Location

  • Canelo Pass to Patagonia

Length

  • 16.2 miles

Southern Trailhead: Canelo Pass

Access

This passage does not feel as isolated as the previous two, but it is seldom used. From the town of Patagonia, follow Harshaw Road (FR 58) east 14 miles to an intersection where FR 58 makes a 90-degree turn to the right. Avoid this turn and continue straight ahead (east) on FR 799. In 5 miles, cross Canelo Pass and continue about 0.5 miles down the other side to a large parking area on the left (west) side of the road. The trail toward Patagonia departs from the right side of a kiosk; the trail arriving from Passage 2 is on the left side of the kiosk.

From the town of Sonoita, follow AZ 83 south for 18 miles to a turnoff on the right for FR 799. Continue 2.9 miles to a parking area on the right that is marked with Arizona Trail signs.

Please note there is no public access to the AZT along Red Rock Canyon Road due to private property and a locked gate).

A map of all trailhead access points can be found here.


Northern Access Point: Patagonia

Access

Follow Highway 82 to the town of Patagonia. The trail travels right through town between Harshaw Road Trailhead and Temporal Gulch Trailhead. Public parking is available just off McKeown Avenue on the south side of the big park in the middle of town.

A map of Patagonia AZT trailhead access points can be found here.


Trail Route Description

From the Canelo Pass Trailhead the trail runs generally westward as it climbs over a 5,600′ saddle and drops into the upper end of Meadow Valley. It continues west through Red Rock Canyon, passing Down Under Tank and the Cott Tank Environmental Exclosure, before arriving at Red Bank Well. Turning north, the trail passes close to Gate Spring, passes Red Rock Canyon Road (private property to the west), and then continues through hills and oak and manzanita growth before dropping down to the trailhead on Harshaw Road (FR 58). From here the route follows Harshaw Road for 3 miles and ends at the Post Office in Patagonia.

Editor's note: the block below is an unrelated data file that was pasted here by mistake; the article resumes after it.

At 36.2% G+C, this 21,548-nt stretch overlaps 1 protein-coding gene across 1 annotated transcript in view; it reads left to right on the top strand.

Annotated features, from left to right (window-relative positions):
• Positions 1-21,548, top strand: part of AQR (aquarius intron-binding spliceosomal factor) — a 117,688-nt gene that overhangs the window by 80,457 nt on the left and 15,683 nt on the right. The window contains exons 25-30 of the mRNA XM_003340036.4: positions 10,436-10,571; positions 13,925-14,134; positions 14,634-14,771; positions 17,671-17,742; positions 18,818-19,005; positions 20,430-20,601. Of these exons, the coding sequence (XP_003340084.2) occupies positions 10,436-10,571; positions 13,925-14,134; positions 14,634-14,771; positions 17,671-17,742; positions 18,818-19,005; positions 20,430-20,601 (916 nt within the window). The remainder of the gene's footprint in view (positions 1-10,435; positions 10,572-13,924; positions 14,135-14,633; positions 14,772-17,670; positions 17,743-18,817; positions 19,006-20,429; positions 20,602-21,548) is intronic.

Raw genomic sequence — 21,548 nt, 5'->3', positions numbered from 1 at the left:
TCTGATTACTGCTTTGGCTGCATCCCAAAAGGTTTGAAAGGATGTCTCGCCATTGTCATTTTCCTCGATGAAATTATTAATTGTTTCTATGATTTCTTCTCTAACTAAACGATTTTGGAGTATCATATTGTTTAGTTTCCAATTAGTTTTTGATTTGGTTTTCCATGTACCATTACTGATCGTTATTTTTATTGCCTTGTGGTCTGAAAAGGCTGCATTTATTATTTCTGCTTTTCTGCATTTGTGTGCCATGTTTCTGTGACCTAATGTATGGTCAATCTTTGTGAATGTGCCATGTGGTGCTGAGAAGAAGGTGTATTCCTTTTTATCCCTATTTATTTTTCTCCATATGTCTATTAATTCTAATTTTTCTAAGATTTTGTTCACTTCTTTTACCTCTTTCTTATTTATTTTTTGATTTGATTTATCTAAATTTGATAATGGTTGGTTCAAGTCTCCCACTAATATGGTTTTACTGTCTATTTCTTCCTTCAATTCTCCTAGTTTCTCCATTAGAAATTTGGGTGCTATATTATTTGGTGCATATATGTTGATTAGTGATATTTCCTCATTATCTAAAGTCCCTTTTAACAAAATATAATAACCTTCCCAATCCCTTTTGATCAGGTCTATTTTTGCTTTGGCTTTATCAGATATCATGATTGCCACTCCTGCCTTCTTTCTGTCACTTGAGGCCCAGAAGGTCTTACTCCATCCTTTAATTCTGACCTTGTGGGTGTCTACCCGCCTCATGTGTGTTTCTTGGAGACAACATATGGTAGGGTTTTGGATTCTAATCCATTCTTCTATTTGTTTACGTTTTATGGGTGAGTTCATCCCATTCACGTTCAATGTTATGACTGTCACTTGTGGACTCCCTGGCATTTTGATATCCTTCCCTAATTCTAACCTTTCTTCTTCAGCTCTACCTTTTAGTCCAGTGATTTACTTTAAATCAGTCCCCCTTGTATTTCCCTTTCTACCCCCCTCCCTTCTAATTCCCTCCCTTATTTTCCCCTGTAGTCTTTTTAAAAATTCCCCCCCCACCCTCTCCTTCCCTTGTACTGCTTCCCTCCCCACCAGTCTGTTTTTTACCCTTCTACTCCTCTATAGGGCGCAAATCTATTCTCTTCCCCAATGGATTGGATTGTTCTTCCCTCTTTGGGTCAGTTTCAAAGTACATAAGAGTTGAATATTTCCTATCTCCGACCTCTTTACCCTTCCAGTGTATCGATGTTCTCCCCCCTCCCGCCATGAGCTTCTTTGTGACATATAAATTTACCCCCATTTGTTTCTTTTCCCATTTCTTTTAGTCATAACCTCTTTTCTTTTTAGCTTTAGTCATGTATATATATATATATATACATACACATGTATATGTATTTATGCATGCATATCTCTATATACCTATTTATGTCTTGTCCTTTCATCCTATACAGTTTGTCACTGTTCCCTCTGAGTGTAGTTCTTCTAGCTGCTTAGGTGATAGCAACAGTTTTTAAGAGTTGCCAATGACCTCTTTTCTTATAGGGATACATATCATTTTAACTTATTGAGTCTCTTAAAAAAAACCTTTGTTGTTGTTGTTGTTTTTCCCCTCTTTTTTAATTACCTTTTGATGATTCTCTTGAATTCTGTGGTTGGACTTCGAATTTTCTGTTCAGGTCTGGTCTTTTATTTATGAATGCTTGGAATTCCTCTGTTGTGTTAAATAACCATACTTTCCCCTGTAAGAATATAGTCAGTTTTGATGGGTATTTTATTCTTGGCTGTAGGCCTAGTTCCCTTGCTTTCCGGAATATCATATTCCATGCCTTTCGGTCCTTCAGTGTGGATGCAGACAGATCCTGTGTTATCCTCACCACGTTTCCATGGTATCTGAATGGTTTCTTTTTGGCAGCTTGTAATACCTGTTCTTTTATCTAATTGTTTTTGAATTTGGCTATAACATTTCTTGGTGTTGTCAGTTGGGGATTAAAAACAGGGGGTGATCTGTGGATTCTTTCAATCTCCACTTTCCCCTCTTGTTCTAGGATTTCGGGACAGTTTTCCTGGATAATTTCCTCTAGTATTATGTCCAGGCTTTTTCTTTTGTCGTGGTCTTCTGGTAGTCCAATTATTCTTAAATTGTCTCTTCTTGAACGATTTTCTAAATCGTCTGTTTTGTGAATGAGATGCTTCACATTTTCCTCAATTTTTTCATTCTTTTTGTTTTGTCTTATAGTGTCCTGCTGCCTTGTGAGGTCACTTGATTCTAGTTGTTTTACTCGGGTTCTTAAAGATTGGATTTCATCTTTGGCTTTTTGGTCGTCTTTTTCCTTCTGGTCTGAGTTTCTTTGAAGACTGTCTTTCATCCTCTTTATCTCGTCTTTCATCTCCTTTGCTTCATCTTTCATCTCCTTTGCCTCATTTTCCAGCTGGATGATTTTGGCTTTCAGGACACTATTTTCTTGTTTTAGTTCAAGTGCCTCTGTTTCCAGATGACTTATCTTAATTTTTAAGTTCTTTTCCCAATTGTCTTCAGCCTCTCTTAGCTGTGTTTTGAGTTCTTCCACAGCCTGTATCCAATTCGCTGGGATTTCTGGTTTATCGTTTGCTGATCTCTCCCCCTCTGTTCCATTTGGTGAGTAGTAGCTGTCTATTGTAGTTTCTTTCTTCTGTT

NOTE: A new segment of Arizona Trail is being built in 2020 to remove the AZT from Harshaw Road and Temporal Canyon Road (Passage 4). As of December, 8.4 miles have been built from Red Rock Canyon and Hwy 82.

Click map to enlarge:


Difficulty

  • Moderate

Season(s)


Water

Water is intermittent and can be scarce, depending on rainfall in the area. Plan to bring your own water, but stock water may be available at Down Under Tank, Cott Tank Exclosure (up the canyon to the south of the trail), and Gate Spring (off the trail to the south about 100 yards). Red Bank Well generally has water, as it is an important cattle watering location, and uses a solar powered pump.


Notes/Warnings

  • WARNING: When traveling on Harshaw Road, beware of mining truck traffic. Use extreme caution when driving on Harshaw Road. Hikers and mountain bikers should travel as far off the roadway as possible, and equestrians should consider avoiding this area entirely.
  • WARNING FOR EQUESTRIANS: new cattleguards have been installed on Harshaw Road without wire gate bypasses, making the paved road between Harshaw Road Trailhead and the town of Patagonia impassible for equestrians.
  • Trail is designed for hiking, mountain bikes, and horseback use.
  • Cattle grazing occurs along this entire passage. Please close all gates unless they are intentionally wired open.
  • Mines are located near some of the trail routes and are marked. Please stay on the trail.